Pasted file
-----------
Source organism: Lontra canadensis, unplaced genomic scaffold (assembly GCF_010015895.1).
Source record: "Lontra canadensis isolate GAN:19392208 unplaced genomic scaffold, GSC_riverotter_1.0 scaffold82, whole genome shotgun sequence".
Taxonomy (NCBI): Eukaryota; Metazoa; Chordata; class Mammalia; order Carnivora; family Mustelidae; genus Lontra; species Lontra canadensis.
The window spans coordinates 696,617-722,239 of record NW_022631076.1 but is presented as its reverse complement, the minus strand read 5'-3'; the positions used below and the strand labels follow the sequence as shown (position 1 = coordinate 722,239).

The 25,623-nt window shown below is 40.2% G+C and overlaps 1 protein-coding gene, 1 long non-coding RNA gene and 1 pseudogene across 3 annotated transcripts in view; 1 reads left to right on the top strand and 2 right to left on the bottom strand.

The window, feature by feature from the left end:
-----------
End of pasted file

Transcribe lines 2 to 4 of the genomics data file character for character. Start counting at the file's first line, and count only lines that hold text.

Source record: "Lontra canadensis isolate GAN:19392208 unplaced genomic scaffold, GSC_riverotter_1.0 scaffold82, whole genome shotgun sequence".
Taxonomy (NCBI): Eukaryota; Metazoa; Chordata; class Mammalia; order Carnivora; family Mustelidae; genus Lontra; species Lontra canadensis.
The window spans coordinates 696,617-722,239 of record NW_022631076.1 but is presented as its reverse complement, the minus strand read 5'-3'; the positions used below and the strand labels follow the sequence as shown (position 1 = coordinate 722,239).